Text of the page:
I overheard one artist describe the most important aspect of drawing: the ability to see, truly see an object, which is exactly what we try to do in a Mason philosophy of education:
This is what we wish to do for children in teaching them to draw––to cause the eye to rest, not unconsciously, but consciously, on some object of beauty which will leave in their minds an image of delight for all their lives to come. Children of six and seven draw budding twigs of oak and ash, beech and larch, with such tender fidelity to colour, tone, and gesture, that the crude little drawings are in themselves things of beauty. (Page 313)
Our friends are very kind and encouraging about the scans of Pamela's watercolors that I post on Facebook. The other artists were sweet to Pamela too, even though she didn't quite know how to work a crowd. After we made an early exit as planned, a potter from Edisto toured the gallery. She loved Pamela's framed turtle enough to ask about buying. Wow! A real person who is not a friend thought that highly of her painting.

These classes have been indispensable. Pamela and I have learned so much about watercolor, drawing, and technical elements of art. She started in the spring of 2010 and took a year hiatus when her teacher gave birth to her third child. She jumped right back into classes as soon as they started up again. Here are two monochromatic landscapes; she painted the before in 2010 and the after in 2011. These two watercolors show clearly how much more refined Pamela has become in her painting and her style.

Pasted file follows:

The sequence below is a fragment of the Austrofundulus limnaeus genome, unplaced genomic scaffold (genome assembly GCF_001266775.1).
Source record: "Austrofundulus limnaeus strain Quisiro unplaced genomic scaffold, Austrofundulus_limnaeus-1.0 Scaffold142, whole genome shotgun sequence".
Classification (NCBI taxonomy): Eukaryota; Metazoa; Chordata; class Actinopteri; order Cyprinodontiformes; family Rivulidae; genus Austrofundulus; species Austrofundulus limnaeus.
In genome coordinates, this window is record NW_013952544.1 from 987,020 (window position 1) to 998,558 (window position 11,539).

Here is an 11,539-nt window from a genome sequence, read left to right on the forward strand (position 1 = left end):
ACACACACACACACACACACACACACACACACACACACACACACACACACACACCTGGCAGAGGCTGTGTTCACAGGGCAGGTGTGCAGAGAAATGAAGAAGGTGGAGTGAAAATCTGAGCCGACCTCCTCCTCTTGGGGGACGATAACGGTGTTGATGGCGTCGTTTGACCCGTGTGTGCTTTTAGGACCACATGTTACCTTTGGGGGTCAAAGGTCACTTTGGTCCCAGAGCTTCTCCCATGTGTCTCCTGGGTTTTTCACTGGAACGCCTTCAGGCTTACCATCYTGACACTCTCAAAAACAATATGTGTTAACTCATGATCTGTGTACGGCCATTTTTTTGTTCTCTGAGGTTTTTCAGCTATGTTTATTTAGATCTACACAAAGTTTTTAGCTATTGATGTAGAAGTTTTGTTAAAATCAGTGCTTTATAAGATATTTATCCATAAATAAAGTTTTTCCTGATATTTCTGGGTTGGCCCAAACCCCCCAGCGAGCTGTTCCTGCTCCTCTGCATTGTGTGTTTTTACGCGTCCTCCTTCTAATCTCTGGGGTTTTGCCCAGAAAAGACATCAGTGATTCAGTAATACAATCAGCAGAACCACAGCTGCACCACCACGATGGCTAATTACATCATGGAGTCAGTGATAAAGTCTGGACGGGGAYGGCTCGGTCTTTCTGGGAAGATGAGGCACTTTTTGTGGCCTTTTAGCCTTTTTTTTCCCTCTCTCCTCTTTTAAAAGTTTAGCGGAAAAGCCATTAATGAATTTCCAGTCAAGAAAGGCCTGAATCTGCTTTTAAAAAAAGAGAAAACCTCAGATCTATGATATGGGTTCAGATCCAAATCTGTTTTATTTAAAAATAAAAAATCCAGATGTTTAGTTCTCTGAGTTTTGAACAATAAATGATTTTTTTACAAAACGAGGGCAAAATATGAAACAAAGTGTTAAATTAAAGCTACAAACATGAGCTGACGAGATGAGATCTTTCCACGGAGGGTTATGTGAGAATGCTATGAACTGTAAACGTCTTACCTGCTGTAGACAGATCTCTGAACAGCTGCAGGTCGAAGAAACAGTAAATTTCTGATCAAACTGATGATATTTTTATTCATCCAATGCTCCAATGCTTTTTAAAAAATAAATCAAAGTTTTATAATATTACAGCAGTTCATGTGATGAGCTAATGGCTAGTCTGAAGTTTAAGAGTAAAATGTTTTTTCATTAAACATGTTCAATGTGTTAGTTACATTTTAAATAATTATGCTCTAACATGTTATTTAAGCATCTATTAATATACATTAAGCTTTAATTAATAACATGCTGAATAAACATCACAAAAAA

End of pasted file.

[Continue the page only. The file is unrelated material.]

Before (Spring 2010)

After (Fall 2011)

Pamela at Her Display

The Watercolors of Classmates

Watercolor Pieces in Chronological Order

Studies - Sometimes, before starting a project, Pamela's teacher will have the class do a study that improves their ability to see and express what they see. At the beginning of the year, they tried out different kinds of brush strokes. The color value strips prepared Pamela to do the shading and shadows of the pink cake. The warm/cool colors were for the apple: the warm colors for the fruit and the cool colors for shading and shadows. The fronds taught us all lessons on what not to do for the palmetto tree. The bold green with salt sprinkles helped her see the effects of salt for the monochromatic landscape. The color star showed complementary colors for her pumpkin.

This is the background of the palmetto tree. The cloud studies she did in the first term of the school year have paid off. Pamela painted this background confidently and quickly.

Friday, November 04, 2011


Pamela never, I mean NEVER, ceases to amaze me. She read this passage from Nathaniel Hawthorne’s retelling of King Midas and the golden touch in The Wonder-Book for Boys and Girls.
He took up a book from the table. At his first touch, it assumed the appearance of such a splendidly bound and gilt-edged volume as one often meets with, nowadays; but, on running his fingers through the leaves, behold! it was a bundle of thin golden plates, in which all the wisdom of the book had grown illegible.
When she narrated it, Pamela corrected his anachronistic description of the greedy monarch turning a book into gold by substituting the word scroll for book. She knew very well that these stories date back to ancient Greece, which are in B.C. times as she calls them, and that people read from scrolls, not books!